Tuesday, November 30, 2010

feasting done right

I really like the article by Deanna Grimstead and Frank Bayham published in the most recent American Antiquity. I won't review the whole thing, because it would just be a list of accolades, but I will say that I was particularly impressed by the approach, which blends behavioral ecology approaches with social theory.

Like many (all?) academic disciplines, zooarchaeology tends toward tribalism. There are a few large schools of thought that represent general approaches to the zooarchaeological record, and some of the people in those schools seem to blindly follow the party line, without acknowledging that there are multiple ways to look at the same data, and all could be equally valid. In certain ways, my own work tends to fall outside of the "standard" schools, and I've gotten some reviews that basically boil down to "she doesn't approach this topic the way I would, she doesn't use the same tools, she doesn't follow the acknowledge the same theoretical perspective, therefore, she must be wrong/inexperienced/ill-informed/ignorant of the One True Way."*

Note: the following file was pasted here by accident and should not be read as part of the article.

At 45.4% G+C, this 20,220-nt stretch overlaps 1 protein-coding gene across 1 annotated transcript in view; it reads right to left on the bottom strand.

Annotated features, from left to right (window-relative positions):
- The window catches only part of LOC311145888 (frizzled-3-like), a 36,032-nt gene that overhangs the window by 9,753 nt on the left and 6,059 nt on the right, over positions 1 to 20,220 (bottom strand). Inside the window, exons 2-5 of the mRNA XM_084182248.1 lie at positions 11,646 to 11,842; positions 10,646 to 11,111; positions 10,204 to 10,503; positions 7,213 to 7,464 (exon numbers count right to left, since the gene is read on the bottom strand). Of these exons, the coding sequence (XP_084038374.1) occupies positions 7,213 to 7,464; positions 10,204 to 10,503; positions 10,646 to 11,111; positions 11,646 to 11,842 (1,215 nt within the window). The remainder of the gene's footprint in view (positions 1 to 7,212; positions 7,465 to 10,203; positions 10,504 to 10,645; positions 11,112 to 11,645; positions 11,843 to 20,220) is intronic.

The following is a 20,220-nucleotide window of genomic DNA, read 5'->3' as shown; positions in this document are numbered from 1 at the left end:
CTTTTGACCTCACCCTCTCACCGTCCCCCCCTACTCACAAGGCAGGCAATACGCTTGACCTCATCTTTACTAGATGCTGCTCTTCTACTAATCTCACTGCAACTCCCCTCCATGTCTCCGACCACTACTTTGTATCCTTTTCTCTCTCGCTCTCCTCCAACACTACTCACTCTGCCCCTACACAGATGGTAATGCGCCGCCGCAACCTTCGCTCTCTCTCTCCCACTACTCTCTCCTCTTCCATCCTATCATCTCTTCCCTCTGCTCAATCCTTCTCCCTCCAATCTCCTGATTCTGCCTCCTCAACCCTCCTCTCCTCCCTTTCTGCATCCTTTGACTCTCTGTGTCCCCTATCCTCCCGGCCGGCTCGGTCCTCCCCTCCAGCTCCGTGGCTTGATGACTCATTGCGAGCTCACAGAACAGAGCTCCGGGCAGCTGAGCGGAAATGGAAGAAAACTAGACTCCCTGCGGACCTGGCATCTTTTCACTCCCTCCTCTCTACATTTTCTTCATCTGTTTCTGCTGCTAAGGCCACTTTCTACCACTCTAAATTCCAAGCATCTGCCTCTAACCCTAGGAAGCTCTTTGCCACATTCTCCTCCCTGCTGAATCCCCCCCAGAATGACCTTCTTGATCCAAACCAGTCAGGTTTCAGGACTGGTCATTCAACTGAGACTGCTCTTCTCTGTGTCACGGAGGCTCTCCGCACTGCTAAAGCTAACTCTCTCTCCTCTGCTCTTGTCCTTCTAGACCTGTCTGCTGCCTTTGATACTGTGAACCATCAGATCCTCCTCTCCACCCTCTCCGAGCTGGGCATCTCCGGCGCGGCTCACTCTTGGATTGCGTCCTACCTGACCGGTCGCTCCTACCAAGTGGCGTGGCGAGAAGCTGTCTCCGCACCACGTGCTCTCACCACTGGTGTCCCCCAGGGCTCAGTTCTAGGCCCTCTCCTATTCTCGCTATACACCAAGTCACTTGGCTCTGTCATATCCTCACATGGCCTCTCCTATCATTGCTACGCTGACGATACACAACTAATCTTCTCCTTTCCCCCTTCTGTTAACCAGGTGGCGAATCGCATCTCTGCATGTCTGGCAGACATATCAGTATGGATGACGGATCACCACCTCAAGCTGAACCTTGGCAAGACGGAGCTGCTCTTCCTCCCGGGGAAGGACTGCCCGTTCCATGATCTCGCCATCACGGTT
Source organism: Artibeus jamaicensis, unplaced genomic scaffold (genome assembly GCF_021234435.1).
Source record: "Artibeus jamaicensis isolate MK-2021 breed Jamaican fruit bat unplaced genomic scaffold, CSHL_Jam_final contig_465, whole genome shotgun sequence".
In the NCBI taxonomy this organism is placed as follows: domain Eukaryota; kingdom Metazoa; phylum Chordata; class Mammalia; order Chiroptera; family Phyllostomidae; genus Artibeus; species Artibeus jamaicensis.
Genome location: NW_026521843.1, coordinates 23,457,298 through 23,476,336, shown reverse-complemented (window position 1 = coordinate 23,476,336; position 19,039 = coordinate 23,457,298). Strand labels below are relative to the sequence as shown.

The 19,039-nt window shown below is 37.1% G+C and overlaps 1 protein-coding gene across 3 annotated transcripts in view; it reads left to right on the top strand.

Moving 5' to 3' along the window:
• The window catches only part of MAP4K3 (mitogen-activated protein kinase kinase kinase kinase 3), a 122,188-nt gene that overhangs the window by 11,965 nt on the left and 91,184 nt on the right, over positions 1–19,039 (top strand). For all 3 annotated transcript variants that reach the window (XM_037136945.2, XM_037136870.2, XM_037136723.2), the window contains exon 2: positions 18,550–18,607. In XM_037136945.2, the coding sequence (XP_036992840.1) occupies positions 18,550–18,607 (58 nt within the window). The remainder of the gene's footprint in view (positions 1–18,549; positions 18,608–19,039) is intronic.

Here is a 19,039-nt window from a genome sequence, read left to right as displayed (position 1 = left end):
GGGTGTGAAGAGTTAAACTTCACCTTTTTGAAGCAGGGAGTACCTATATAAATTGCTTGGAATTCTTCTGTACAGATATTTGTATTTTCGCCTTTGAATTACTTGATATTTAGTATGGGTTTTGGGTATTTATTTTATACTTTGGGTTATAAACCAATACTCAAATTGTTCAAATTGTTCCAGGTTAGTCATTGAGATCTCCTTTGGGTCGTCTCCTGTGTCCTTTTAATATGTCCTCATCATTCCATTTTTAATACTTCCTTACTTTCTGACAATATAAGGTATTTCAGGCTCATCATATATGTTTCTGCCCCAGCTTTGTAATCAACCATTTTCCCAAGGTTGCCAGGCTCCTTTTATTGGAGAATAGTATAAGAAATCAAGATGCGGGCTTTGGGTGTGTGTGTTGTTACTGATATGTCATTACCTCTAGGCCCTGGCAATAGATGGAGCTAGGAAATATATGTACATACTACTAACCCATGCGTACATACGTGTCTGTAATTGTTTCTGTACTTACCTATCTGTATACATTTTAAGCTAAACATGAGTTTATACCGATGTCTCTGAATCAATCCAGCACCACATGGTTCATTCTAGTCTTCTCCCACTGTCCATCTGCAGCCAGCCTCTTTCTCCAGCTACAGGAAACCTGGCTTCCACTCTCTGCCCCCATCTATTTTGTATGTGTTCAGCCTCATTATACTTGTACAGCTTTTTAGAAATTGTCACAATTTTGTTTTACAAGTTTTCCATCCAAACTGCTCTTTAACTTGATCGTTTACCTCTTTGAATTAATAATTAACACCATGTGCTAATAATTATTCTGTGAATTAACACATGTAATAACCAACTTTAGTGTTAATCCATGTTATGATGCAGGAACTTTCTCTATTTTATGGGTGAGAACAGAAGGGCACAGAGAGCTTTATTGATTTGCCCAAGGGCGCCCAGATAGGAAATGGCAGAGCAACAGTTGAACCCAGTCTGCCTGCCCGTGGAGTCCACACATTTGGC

The Grimstead and Bayham article is all the more valuable for this reason. They are blending theoretical perspectives that are not often blended. Other zooarchaeologists are doing great work of this sort, but I particularly like this example, and hope to see more of it in the future.

*I especially love the reviews that assume I'm ignorant of the Truth, and suggest that I read a series of seminal articles in the field, as if I could have missed them. Gold stars go to any reviewer who suggests I read the articles of my own graduate advisor.


  1. I was particularly impressed by the reviewer who thought your use of "(X) models" indicated poor familiarity with the field, insisting that there was "only one (X) model". He/she then went on to point--for a good example of how to do the analysis--to a paper by your graduate adviser, in which said adviser referred, of course, to "(X) models"!

    -Dr. Mr. Palimpsest

  2. I haven't read that article yet, now I'm really looking forward to it!

    A least-favorite comment I tend to get is "Why did you use NISP here instead of MNI?" Um, because I don't think we need to rehash that argument in every single zooarchaeology paper in existence, thanks.